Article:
Some Of Us Were Even Downloading Music Illegally

A lot of people were listening to music on MySpace and YouTube. There was still a lot of illegal downloading happening because you just couldn’t get access to what you wanted. Bandcamp was still in infancy but a lot of indie and emerging artists were populating the service with their EPs and albums. And while I couldn’t listen to Spotify from NZ there was a brilliant site called Grooveshark that let me stream tracks – it was a revelation!

Governments all over the world were pledging to crack down on illegal file-sharing. Teenage music fans were being sued and the RIAA (Recording Industry Association of America) was on a rampage.


New Ideas Were Sprouted

AirBnB had just launched (2008) and was still a risky new idea. Amazon had just acquired Audible, realizing the growing impact of audiobook listeners. Podcasts were picking up a bit of traction — listeners could use their iPhone 3G to hear them. And the concept of the Sharing Economy was soon to hit the mainstream, starting with Rachel Botsman’s book entitled, “What’s Mine Is Yours: The Rise of Collaborative Consumption.“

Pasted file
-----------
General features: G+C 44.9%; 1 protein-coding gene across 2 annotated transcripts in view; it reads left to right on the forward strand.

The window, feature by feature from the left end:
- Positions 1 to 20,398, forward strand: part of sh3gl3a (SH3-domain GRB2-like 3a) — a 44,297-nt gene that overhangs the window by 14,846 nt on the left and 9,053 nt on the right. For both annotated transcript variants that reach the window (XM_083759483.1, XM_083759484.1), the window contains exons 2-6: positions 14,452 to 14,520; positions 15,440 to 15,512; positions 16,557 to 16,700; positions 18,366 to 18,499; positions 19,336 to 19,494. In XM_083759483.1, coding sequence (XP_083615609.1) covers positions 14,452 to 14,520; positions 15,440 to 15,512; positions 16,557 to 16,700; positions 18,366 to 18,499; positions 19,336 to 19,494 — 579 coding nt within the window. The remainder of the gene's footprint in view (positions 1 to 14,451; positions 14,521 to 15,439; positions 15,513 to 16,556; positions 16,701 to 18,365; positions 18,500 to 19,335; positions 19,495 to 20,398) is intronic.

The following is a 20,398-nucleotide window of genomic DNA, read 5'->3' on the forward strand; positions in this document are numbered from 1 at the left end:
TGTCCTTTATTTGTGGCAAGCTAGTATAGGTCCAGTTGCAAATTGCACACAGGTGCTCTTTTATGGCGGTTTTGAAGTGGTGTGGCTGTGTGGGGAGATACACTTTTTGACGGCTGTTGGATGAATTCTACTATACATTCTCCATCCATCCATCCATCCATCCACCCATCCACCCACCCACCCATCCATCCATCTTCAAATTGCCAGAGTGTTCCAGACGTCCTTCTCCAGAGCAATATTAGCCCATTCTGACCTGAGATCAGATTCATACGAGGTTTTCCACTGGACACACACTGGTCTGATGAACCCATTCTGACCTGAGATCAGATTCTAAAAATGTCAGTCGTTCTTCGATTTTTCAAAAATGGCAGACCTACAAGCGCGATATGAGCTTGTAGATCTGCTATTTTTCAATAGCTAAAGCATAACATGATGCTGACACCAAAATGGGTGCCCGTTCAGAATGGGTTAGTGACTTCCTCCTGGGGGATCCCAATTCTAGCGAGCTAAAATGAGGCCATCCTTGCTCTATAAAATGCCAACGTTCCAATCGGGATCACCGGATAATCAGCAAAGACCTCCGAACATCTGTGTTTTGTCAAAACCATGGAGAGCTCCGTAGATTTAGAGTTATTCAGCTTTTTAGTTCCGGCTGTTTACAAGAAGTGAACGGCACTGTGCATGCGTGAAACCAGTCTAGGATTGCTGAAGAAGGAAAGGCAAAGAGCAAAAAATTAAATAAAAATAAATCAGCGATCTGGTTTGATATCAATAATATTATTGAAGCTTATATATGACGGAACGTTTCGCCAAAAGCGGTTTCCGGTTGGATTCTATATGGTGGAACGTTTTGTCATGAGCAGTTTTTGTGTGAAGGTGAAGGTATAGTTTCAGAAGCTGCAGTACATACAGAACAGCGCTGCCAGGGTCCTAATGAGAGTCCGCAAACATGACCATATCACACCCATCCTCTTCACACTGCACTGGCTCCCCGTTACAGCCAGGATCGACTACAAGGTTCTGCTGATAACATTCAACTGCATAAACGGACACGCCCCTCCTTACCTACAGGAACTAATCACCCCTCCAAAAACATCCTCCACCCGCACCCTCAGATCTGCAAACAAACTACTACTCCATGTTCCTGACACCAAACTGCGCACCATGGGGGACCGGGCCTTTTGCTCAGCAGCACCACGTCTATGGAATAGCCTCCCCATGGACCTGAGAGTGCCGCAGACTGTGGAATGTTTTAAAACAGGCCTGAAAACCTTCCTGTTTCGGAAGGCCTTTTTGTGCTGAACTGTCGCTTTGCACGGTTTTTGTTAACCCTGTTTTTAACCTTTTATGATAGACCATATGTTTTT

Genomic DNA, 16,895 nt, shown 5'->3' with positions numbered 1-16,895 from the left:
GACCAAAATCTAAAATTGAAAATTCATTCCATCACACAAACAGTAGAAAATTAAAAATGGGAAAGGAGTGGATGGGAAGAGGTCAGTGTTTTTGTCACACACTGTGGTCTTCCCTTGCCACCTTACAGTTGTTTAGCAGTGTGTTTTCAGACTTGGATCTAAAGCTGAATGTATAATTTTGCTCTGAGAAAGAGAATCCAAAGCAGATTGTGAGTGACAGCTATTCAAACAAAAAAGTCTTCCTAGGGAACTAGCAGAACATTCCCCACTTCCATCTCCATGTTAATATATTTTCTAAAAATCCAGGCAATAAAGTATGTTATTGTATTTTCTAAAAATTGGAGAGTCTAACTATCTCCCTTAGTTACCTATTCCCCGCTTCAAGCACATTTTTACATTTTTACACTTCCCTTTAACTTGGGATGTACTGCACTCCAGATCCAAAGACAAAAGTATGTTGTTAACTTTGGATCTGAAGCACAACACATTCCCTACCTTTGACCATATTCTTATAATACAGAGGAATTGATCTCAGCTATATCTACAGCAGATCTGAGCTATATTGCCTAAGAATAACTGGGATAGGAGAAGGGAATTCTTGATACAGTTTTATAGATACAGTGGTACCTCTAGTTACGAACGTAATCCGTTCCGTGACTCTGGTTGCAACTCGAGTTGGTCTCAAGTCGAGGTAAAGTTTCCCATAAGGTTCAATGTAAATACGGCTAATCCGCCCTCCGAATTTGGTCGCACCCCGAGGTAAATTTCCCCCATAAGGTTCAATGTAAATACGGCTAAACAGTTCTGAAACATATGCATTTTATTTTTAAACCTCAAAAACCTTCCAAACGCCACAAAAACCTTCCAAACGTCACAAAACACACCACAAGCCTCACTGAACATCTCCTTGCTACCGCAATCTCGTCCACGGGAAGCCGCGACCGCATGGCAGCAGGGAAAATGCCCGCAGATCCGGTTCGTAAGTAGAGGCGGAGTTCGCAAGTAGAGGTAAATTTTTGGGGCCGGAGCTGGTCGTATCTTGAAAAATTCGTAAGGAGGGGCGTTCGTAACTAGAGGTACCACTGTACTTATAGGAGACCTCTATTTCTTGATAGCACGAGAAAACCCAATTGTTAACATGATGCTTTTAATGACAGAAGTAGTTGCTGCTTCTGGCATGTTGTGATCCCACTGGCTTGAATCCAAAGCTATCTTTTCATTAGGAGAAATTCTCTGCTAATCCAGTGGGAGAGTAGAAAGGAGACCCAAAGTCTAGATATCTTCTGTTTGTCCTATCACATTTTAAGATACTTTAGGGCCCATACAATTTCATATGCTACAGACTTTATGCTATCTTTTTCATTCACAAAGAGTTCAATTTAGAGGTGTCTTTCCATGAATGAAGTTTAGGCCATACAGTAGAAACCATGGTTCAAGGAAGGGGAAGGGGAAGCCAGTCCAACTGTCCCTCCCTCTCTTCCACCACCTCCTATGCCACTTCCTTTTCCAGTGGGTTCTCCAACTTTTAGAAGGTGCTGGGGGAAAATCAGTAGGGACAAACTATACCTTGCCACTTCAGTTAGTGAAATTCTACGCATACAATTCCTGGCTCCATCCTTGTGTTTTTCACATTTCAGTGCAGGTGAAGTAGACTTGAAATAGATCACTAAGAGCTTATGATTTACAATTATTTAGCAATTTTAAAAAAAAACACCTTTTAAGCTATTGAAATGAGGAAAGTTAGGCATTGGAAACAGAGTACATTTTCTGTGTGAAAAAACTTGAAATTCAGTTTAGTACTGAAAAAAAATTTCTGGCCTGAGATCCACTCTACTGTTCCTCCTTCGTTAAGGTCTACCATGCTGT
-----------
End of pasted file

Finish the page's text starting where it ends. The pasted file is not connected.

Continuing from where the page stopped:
fast forward to the internet in 2019

Fast Forward to 2021…


We Create A LOT Of Data

In 2020 every person created 1.7MB of data every second and it continues to grow. By 2025, 463 exabytes of data will be generated each day by humans.

Global industries have realized the power of data. Large companies that leverage data have become truly powerful in the business world.

People on the Internet have seen a few data scandals, and are increasingly concerned about their privacy rights. As data legislation struggles to catch up with the big tech companies that collect data, it’s time to re-think what type of Internet we want to have in the future.

The new age of consumer data can be a positive one. Data can help brands be more useful and innovative. Think about movie suggestions on Netflix, or useful product suggestions on Amazon. The right products can be offered to the right buyers — even more so, the right products can actually be invented and refined to anticipate the buyers’ needs and serve them perfectly.


Moving To The Cloud

I still use Chrome for browsing and I’ve moved to a paid Gmail account for email. I know it tracks me, but I have a committed relationship with Google. I use Google for almost everything: email, documents, photos, music, and my Google Home personal assistant. Why? Because Google makes my life easier and presents me with useful information, like when I should leave for a meeting or if my flight has been delayed. And all my services are synchronized so that I’m not logging out and logging into different apps and services all the time. See more of my thoughts on the Dark and the Light Side of Data.


Apps Run Our Lives